Inspired by her Italian grandparents’ immigration story, Donna DiGiuseppe studied Humanities and Italian history at UC Berkeley and in Venice, Italy. Tracing her roots to a hilltop village in Abruzzo, Donna toured Italy from Milan to Palermo to rediscover a piece of Italian history. Donna fell in love with Sofonisba Anguissola when she held Sofonisba’s 1559 Holy Family. Donna has been inside Sofonisba’s childhood home and has laid flowers at her gravesite.

-Art In Fiction – read more here

No one knows her name, but thanks to Donna DiGiuseppe’s enthralling biographical novel, we can all learn the remarkable story of the Renaissance’s most successful female artist. Michelangelo recognized her genius; Vasari praised her talent. Caught up in court intrigues, family squabbles, and political upheavals, “Sofi” emerges as a full-bodied woman and sensitive artist who lived by her brush at a time when women’s only options were marriage or nunneries. LADY IN ERMINE elegantly weaves together rich historical details, finely etched characters, and a compelling plot to create a vivid portrait of a talented woman who defied the conventions of her times. This romantic saga brings to life a long-overlooked page in history and is sure to delight lovers of Italy, art, and history.

Dianne Hales, Author, Mona Lisa: A Life Discovered and La Bella Lingua

Sofonisba’s extraordinary story is well situated in the turbulent politics of the time. In an enthralling tale of what might have been, Di Giuseppe succeeds admirably in capturing the elusive voices of an exceptional Renaissance woman and her family.” 

Patricia Fortini Brown, Professor Emerita of Art & Archaeology, Princeton University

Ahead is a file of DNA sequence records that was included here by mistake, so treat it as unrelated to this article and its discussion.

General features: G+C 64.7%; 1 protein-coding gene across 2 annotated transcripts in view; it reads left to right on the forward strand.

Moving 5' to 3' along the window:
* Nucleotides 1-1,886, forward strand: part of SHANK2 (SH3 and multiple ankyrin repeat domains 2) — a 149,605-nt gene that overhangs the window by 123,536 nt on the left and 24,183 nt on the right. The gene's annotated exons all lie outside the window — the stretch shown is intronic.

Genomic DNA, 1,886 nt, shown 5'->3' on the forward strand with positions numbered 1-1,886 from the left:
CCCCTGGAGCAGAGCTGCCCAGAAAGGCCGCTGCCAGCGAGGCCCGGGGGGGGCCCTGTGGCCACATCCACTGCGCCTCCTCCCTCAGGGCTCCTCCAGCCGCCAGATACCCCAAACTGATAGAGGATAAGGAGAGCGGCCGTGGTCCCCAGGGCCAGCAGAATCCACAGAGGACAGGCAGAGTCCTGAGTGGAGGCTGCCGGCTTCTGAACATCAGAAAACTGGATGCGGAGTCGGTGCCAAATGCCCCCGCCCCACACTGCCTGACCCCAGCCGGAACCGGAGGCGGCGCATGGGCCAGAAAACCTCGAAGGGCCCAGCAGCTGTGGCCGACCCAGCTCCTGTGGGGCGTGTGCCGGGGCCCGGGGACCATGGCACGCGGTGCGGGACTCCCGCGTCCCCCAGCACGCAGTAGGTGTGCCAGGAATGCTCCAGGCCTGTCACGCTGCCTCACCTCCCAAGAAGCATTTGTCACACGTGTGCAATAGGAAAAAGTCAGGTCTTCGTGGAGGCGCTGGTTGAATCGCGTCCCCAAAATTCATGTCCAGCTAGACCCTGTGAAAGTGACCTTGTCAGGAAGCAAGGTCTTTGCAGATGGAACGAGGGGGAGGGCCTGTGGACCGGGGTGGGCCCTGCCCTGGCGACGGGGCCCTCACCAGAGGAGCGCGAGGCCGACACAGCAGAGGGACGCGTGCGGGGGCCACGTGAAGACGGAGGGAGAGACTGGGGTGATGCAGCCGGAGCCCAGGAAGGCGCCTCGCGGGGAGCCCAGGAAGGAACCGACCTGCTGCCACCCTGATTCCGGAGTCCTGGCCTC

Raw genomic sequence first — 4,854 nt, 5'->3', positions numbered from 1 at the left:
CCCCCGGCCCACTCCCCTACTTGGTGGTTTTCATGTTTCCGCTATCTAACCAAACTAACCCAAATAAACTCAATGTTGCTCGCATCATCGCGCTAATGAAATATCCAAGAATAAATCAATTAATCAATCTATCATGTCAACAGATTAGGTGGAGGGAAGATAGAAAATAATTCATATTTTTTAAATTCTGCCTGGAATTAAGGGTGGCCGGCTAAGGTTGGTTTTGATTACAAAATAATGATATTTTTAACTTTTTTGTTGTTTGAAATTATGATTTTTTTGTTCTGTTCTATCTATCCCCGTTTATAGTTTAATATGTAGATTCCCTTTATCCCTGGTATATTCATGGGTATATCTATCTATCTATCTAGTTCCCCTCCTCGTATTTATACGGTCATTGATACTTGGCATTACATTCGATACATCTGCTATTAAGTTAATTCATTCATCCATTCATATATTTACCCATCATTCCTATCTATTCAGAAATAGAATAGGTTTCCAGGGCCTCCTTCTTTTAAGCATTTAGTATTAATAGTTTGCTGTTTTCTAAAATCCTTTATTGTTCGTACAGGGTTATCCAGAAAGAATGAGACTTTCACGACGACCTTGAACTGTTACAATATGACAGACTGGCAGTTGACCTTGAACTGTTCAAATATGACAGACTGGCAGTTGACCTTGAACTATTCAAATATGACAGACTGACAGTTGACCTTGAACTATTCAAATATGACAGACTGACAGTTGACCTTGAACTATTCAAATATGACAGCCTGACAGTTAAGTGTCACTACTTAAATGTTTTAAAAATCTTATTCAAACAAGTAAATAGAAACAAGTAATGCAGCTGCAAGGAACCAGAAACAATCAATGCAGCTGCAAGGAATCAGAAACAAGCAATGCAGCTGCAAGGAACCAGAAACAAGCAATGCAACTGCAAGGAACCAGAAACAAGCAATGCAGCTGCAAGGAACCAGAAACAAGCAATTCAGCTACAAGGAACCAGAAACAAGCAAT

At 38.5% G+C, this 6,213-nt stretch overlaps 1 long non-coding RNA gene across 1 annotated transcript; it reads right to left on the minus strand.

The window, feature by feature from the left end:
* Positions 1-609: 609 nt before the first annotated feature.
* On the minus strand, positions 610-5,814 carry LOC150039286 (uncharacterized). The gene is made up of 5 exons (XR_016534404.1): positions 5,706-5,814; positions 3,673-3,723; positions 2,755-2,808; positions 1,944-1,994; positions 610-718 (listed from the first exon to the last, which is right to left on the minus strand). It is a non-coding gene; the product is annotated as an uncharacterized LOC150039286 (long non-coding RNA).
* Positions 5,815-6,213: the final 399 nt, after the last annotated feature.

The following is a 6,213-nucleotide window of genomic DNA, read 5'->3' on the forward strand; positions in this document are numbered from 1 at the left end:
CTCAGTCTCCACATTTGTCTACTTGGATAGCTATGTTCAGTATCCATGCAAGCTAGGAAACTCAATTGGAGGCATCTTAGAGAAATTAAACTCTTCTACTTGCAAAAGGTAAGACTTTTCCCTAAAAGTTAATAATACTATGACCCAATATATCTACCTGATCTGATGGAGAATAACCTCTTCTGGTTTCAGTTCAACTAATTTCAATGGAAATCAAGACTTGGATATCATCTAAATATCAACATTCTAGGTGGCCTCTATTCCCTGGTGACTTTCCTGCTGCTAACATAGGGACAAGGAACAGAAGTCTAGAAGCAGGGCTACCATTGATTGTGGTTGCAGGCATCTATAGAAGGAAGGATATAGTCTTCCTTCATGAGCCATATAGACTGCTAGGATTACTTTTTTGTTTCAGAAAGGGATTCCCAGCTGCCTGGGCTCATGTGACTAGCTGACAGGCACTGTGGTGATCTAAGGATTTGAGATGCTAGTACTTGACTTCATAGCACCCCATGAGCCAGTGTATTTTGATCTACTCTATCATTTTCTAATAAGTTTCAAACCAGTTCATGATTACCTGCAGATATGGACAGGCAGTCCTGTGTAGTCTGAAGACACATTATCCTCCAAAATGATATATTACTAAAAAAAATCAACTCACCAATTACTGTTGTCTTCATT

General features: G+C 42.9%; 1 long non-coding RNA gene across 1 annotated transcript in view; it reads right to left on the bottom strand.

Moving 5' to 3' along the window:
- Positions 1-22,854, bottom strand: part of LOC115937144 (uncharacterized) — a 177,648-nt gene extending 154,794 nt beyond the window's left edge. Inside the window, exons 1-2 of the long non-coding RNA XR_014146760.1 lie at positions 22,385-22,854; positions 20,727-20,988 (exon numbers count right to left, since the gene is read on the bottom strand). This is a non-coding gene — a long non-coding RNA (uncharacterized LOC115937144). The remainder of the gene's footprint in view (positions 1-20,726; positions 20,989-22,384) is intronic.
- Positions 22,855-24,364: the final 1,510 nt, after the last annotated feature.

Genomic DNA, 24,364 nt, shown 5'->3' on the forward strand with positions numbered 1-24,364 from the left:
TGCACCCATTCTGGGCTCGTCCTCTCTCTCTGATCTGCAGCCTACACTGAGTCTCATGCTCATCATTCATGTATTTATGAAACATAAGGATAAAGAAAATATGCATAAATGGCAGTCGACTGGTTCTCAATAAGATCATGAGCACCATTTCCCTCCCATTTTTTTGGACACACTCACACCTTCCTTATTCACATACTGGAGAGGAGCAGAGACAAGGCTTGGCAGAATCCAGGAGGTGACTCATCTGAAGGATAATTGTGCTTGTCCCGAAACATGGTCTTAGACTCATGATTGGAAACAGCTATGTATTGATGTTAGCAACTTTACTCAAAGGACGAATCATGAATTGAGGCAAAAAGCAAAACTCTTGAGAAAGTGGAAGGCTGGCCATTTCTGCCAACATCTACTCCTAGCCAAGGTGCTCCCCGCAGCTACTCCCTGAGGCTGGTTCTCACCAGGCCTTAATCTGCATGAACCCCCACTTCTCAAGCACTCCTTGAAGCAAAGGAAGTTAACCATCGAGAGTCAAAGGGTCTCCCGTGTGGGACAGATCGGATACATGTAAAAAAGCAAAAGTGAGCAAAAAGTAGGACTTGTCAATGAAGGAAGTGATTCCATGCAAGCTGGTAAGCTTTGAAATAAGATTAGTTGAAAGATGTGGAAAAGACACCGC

“Debut author, Donna DiGiuseppe, has pulled the velvet draperies back to reveal an astonishing life – the late Renaissance painter, Sofonisba Anguissola. DiGiuseppe’s research details the swarthy worlds of the sublime Spanish and magnificent Medici courts while the specter of the Inquisition hovers. Delivered in a clear style, DiGiuseppe hand feeds her readers rich intrigues in an historical feast. Fans of historical fiction and creative nonfiction will embrace Lady in Ermine’s rendering of a great woman painter almost lost to the annals of art history.” 

-Pamela Livingston, Program Manager, The Book Passage

“LADY IN ERMINE dramatizes the life of the brilliant, talented, and resilient Renaissance painter, Sofonisba Anguissola. The book portrays the challenges and societal constraints that Sofonisba overcame to become a remarkable and successful artist. Donna DiGiuseppe delivers a human story of one woman’s ambition, sacrifice, romance, and loneliness in her quest for acceptance. The author graces the reader with well-drawn characters, dialogue, and a cinematic feel that give us a rich vision of the Renaissance.”

-Fr. James S. Galluzzo, Author, The Spirituality of Mary Magdalene

From Reader Reviews

“Loved the book. Couldn’t put it down. An incredibly talented woman who, with her father’s unconditional encouragement, became a sought-after portraitist in a time in history when only men were held in high esteem as artists.” –Stephen Weiner, San Francisco

“This novel is such a find! The book has Jane Austin themes – a strong female protagonist whose ambitions are challenged…Donna Di Giuseppe has a way of making you feel like you are getting the inside scoop of what’s happening inside those castles by learning about Sofi’s story inside the Spanish court.” – Maria

“This book, along with the artwork of Sofonisba Anguissola, have impacted me deeply and, I think, permanently.” – Charlene’s Reviews

“WOW….had not expected to fall in love with this book. It was our book club pick for July….I have not read a book in a while that captured my attention and was a book I did not want to put down. “ -Tammy Amburgey

“Fantastic novel! This is great if you love The Renaissance a must read.” – Jane Maloney

“Beautifully told tale of an intriguing and inspiring artist. Definitely worth reading!” -Papri